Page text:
An operator's first line of defense against a data security breach is of course compliance with Payment Card Industry Data Security Standards (PCI DSS). Here are a few solutions that can help:

TableTop Media: Ziosk: Leveraging the self service trend in the marketplace, TableTop Media has developed Ziosk, a pay-at-the-table and digital promotion device that can be placed on restaurant tabletops. Ziosk features wireless portability, extended battery life, an integrated printer, DVD quality video and 3D applications for dining entertainment, and enhanced security components that exceed PCI requirements for protecting cardholder data. Ziosk is fully PCI PA-DSS compliant.

Maitre'D by Posera: Now, versions 7.05 and 8 of Maitre'D by Posera are fully PA DSS v1.2 -- PCI DSS compliant. The Maitre'D EFT Module, allows operators to communicate directly with financial institutions to authorize credit and debit card transactions. A proprietary algorithm embedded within Maitre'D automatically generates new encryption keys for every single transaction that takes place (maintenance free).

Mercury Payment Systems: PCI Partner Program: Mercury Systems' new PCI Partner program is designed to help merchants who do not have the expertise to complete PCI DSS requirements. It offers comprehensive resources to help merchants comply with PCI DSS requirements. In addition to discounted services, support and assistance, the program provides merchant reimbursements in the event of a data security breach.

MICROS Systems: OPERA Enterprise Solution: Effective in version 5.0.02.00 and above, MICROS OPERA Enterprise Solution now includes enhanced credit card tokenization capability, which can be configured to operate with any credit card processing vendor. Using this capability, a special token which corresponds to the credit card transaction, is returned from the credit card processing vendor and stored in the OPERA database. OPERA can also tokenize credit card data that is transferred from other applications which may be connected to OPERA, such as online reservation systems, Web booking engines, or sales & catering systems.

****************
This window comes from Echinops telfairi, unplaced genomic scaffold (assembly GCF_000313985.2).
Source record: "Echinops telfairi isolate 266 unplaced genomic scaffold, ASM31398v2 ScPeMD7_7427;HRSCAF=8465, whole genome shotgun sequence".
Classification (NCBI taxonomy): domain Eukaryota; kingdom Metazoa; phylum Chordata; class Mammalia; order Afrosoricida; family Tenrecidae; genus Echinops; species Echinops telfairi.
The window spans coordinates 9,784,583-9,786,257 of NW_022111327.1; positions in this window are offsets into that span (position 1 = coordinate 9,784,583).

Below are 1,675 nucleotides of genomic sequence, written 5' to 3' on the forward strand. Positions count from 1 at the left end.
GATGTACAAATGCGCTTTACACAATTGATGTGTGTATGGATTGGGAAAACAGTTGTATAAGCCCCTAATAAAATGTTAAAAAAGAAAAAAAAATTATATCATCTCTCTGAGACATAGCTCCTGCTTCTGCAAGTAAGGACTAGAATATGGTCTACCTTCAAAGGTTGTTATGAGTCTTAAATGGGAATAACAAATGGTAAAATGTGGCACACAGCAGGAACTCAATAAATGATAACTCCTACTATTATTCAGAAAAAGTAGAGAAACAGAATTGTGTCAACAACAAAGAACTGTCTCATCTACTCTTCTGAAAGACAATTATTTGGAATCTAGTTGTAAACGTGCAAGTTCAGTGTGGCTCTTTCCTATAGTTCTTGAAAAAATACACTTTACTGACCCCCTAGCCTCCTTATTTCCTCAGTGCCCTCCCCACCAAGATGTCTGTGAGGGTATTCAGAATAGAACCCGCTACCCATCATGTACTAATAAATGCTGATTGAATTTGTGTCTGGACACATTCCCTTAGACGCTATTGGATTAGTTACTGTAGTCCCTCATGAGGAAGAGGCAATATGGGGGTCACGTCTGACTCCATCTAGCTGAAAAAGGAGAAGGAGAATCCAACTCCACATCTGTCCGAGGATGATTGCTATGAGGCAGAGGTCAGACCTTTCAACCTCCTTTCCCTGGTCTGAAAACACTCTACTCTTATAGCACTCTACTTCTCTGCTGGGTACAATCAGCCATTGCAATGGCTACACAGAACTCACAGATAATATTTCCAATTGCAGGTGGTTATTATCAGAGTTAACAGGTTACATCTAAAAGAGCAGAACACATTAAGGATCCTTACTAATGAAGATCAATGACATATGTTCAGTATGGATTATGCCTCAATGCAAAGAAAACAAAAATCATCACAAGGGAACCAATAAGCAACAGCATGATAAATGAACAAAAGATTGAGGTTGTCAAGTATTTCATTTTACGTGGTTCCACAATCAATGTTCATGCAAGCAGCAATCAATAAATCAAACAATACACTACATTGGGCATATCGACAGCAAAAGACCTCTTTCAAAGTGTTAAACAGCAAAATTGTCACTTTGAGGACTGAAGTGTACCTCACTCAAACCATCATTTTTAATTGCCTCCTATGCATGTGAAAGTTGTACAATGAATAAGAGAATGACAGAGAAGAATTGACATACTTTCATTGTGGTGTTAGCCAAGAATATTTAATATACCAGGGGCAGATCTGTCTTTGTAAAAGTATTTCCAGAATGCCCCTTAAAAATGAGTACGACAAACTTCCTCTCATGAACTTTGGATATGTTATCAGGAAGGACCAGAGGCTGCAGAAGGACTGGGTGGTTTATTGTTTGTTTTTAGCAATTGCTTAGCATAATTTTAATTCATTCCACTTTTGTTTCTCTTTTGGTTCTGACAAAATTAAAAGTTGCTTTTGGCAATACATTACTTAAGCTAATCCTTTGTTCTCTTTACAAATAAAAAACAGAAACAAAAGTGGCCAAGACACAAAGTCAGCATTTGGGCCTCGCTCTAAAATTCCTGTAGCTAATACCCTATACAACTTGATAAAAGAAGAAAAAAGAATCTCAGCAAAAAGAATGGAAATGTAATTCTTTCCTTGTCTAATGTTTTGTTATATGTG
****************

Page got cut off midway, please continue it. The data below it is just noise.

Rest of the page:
Agilysys: InfoGenesis POS: InfoGenesis POS by Agilysys is an enterprise-ready POS solution that combines powerful reporting and configuration capabilities in the back office with an easy-to-use touch-screen terminal application. The system's Service-Oriented Architecture (SOA) enables interfaces to a wide range of host systems, such as payment card processors and guest management solution providers. InfoGenesis POS v4.1 is certified by the PCI Security Standards Council as PA-DSS compliant, which ensures the security of sensitive payment card data and enables hospitality venues to operate as profitably as possible.

First Data: Secure Transaction Management: First Data and RSA have responded to conversations with retailers through a new service called the First Data Secure Transaction Management. SM service is a unique solution enabling merchants to secure payment card data and remove it from their environment while allowing access when needed. The approach uses a "layered" combination of tokenization, advanced encryption and public-key technologies designed to dramatically simplify the process and reduce the cost of complying with PCI DSS requirements. The solution will be tested in customer trials and available to all merchants in the U.S. by the spring of 2010.